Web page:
Pseudomeningocele is a rare complication of an unintended durotomy during spinal surgery. Three types of pseudomeningoceles have been reported in literature; congenital, postoperative and traumatic (2). The post-laminectomy pseudomeningocele was first described by Hyndman and Gerber in 1946 (3). The incidence of post operative pseudomeningocele in lumbar laminectomy patients varies from 0.07% to 2% according to studies by Swanson (4) and Teplick (5), respectively. Approximately 61 cases of post laminectomy pseudomeningoceles have been reported so far in literature since the first case was reported in 1946 (6).
If the tear is limited to the dural layer with an intact arachnoid layer, the cerebrospinal fluid collects in the extradural space. The cerebrospinal fluid accumulation is subject to a ball valve phenomenon, and results in formation of an extradural cyst. Tear of both the dural and arachnoid layers results in extravasation of cerebrospinal fluid in the paraspinal tissue. The cerebrospinal fluid is absorbed easily initially, but as the reactive fibrous septations are formed the reabsorption is hindered. The reactionary process results in formation of a fibrous capsule forming, in turn, the pseudocyst wall. The extravasation of cerebrospinal fluid may also result in herniation of nerve roots in the cyst cavity.
Pseudomeningocele causes signs and symptoms due to mass effect exerted over neural structures. A pseudomeningocele usually presents with low back pain which is exacerbated on sneezing and coughing. Patients may also present with radicular symptoms in event of herniation of nerve roots in the cyst cavity. Rarely motor deficits and sphincter dysfunction may be seen in patients. Delayed infection of pseudomeningocele was reported by Koo et al.(7) in 1986 and James et al.(8) in 1996.
The interval between primary surgery and the formation of a pseudomeningocele usually ranges from a few months to years. The size of the pseudomeningocele depends on the size of the dural tear and also on the level of incidental durotomy. The lumbar spine has a higher intraspinal pressure in erect posture, and hence there is a greater incidence of pseudomeningocele formation noted at this level.
Giant pseudomeningocele is a pathology where the size of the lesion is ≥ 8 cm in diameter (9). It is a very rare entity and only 22 cases have been reported in literature so far (10-14). MRI is the gold standard for diagnosis of a pseudomeningocele. A pseudomeningocele appears as a hypointense lesion on T1 weighted sequences, and hyperintense lesion on T2 weighted sequences.
The treatment modalities are varied, the  small asymptomatic pseudomeningoceles are monitored periodically and are managed conservatively (3), whereas the symptomatic, large pseudomeningocele are managed with surgery. Extirpation of pseudomeningocele sac with repair of incidental durotomy and post-operative subarachnoid drain remains the standard treatment. If nerve roots are present within the cyst, they need to be repositioned inside dural cavity. Some patients are seen to benefit from a trial of lumbar drain prior to open surgery. Aoki (15) reported the treatment of ten patients with post-operative pseudomeningoceles with lumbar drains.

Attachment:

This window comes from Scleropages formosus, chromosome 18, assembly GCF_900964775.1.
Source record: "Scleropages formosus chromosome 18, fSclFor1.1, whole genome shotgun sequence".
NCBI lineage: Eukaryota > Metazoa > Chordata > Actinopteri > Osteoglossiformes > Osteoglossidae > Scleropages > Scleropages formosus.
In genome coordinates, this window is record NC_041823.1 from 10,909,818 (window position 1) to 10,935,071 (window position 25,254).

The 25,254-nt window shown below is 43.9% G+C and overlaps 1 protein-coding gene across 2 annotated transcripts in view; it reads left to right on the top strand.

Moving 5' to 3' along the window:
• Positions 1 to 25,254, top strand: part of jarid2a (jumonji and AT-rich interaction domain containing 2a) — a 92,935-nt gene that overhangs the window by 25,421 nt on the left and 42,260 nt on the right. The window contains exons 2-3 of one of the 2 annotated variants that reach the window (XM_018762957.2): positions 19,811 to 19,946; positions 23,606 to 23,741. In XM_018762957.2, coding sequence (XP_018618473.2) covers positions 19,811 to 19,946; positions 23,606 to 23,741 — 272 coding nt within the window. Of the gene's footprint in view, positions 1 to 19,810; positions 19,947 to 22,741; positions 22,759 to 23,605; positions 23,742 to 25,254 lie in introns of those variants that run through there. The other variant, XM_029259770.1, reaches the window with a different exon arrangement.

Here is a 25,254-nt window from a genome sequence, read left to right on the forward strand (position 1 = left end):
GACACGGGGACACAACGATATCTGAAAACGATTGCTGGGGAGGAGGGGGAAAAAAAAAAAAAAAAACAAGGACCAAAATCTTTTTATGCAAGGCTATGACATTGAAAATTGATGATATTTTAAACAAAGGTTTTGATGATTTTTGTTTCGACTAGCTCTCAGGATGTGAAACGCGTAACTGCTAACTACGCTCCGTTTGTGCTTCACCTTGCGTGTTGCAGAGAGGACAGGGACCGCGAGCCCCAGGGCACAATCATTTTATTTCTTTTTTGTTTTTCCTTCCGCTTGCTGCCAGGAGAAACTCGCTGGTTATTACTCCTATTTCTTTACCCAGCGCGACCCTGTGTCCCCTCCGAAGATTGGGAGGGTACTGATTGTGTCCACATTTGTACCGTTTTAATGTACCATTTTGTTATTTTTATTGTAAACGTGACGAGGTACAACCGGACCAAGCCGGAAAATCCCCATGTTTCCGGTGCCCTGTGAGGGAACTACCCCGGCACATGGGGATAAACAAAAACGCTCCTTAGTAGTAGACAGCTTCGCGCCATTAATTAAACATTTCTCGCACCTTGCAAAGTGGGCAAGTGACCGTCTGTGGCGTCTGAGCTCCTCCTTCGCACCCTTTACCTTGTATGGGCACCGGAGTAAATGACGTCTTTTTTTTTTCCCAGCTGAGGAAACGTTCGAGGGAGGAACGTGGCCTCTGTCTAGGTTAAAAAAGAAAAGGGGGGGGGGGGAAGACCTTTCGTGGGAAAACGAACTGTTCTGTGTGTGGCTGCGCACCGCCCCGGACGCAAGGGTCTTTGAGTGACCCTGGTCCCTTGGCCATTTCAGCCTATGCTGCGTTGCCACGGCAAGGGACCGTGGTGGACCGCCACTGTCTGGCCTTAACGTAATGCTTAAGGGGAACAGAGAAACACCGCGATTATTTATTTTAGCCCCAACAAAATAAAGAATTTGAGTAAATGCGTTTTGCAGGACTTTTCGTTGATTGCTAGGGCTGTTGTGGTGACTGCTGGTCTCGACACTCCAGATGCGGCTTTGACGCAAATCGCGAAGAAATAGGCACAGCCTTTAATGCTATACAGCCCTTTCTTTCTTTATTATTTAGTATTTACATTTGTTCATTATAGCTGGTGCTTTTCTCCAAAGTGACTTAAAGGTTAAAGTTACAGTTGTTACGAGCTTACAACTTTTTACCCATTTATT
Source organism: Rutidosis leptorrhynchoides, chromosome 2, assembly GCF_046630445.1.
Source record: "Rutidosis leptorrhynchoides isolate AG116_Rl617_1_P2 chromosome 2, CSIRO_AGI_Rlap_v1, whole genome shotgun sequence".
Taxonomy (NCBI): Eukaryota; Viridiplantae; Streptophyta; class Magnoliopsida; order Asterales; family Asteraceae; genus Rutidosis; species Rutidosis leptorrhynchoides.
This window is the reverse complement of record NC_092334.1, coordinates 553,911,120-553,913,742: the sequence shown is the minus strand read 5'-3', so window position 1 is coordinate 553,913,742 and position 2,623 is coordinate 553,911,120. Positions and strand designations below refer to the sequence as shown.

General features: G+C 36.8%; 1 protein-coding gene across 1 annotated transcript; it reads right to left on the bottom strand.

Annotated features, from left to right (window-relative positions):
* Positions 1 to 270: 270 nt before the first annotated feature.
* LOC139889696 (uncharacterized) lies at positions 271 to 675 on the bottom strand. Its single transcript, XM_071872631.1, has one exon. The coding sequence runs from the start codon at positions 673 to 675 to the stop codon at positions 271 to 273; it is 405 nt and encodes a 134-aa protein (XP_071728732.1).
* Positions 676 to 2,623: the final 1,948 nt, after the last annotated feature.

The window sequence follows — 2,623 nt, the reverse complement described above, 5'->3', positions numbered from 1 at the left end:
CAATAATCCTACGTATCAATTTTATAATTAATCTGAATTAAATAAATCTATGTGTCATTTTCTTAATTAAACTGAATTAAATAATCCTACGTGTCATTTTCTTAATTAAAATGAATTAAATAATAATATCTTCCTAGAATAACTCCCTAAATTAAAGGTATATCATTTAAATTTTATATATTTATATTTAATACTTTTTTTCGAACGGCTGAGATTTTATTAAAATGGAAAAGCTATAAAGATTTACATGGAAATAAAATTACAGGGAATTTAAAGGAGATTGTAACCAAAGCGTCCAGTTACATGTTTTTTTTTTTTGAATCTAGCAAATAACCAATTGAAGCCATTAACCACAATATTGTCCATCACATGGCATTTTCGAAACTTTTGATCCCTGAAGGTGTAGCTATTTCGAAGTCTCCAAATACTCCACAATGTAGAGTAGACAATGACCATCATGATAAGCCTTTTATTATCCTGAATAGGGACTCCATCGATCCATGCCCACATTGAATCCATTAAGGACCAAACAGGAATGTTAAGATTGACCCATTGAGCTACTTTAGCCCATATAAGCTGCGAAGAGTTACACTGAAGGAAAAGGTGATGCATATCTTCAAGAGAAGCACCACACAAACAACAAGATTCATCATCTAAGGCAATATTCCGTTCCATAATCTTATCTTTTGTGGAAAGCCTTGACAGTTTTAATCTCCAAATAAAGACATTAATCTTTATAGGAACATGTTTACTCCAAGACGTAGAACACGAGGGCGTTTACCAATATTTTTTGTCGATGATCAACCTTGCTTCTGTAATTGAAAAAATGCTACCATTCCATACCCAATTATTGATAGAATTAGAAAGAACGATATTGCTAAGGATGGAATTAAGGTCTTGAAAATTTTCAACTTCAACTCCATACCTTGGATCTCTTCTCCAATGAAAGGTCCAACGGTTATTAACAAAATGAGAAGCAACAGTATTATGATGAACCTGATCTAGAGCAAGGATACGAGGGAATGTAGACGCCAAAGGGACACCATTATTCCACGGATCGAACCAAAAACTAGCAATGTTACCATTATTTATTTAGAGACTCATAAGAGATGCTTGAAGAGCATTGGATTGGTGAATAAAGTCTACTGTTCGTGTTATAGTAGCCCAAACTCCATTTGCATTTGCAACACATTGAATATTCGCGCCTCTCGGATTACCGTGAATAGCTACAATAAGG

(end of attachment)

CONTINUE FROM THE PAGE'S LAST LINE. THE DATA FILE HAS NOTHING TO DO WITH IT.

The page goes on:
The reappearance of neurological symptoms in a previously operated patient of spine surgery needs careful evaluation. An accidental durotomy needs careful repair as it may lead to formation of a pseudomeningocele. An MRI scan is the investigation of choice in diagnosis of a pseudomeningocele. Surgery is advised in all symptomatic patients to prevent neurological deterioration.

  1. Lee KS, Hardy IM. Post laminectomy lumbar pseudomeningocele: report of four cases.Neurosurgery. 1992;30:111-114.
  2. Miller PR, Elder FW Jr. Meningeal pseudocysts (meningocele spurius) following laminectomy. Report of ten cases. J Bone Joint Surg Am. 1968;50:268-276.
  3. Hyndman OR, Gerber WF. Spinal extradural cysts, congenital and acquired: report of cases. Journal of Neurosurgery. 1946;3(6):474-86.
  4. Swanson HS, Fincher EF. Extradural arachnoidal cysts of traumatic origin. Journal of Neurosurgery. 1947;4(6):530-8.
  5. Teplick JG, Peyster RG, Teplick SK, Goodman LR, Haskin ME. CT identification of postlaminectomy pseudomeningocele. American Journal of Neuroradiology. 1983;4(2):179-82.
  6. Rahimizadeh A et al. Post laminectomy lumbar pseudomeningocele: Report of three cases and review of the literature. WScJ. 2013;4:103-108.
  7. Koo J, Adamson R, Wagner FC, Hrdy DB. A new cause of chronic meningitis: infected lumbar pseudomeningocele. The American Journal of Medicine. 1989;86(1):103-4.
  8. Dastur HM. The radiological appearances of spinal extradural arachnoid cysts. Journal of Neurology, Neurosurgery & Psychiatry. 1963;26(3):231-5.
  9. Weng YJ, Cheng CC, Li YY, Huang TJ, Hsu RW. Management of giant pseudomeningoceles after spinal surgery. BMC Musculoskeletal Disorders. 2010;11(1):1.
  10. Liu C, Cai HX, Fan SW, Liu YJ. Postoperative pseudomeningocele in a 40-year-old man. Irish Journal of Medical Science. 2011;180(4):925-7.
  11. Hamilton RG, Brown SW, Goetz LL, Miner M. Lumbar pseudomeningocele causing hydronephrosis. The journal of Spinal Cord Medicine. 2009;32(1):95.
  12. Srilomsak P, Okuno K, Sakakibara T, Wang Z, Kasai Y. Giant pseudomeningocele after spinal surgery: A case report. World Journal of Orthopedics. 2012;3(7):109.
  13. Hader WJ, Fairholm D. Giant intraspinal pseudomeningoceles cause delayed neurological dysfunction after brachial plexus injury: report of three cases. Neurosurgery. 2000;46(5):1245-9.
  14. Kotani Y, Abumi K, Ito M, Terae S, Hisada Y, Minami A. Neurological recovery after surgical treatment of giant cervical pseudomeningoceles extending to lumbar spine associated with previous brachial plexus injury. European Spine Journal. 2010;19(2):206-10.
  15. Aoki N. Lumboperitoneal shunt for the treatment of postoperative persistent collection of subcutaneous cerebrospinal fluid (pseudomeningocoele). Acta Neurochirurgica. 1989;98(1-2):32-4.
Type of Study: Case report | Subject: Gamma Knife Radiosurgery
* Corresponding Author Address: Department of Neurosurgery, SAMC & P.G Institute Indore, India

Add your comments about this article : Your username or Email:

Send email to the article author

© 2018 All Rights Reserved | Iranian Journal of Neurosurgery

Designed & Developed by : Yektaweb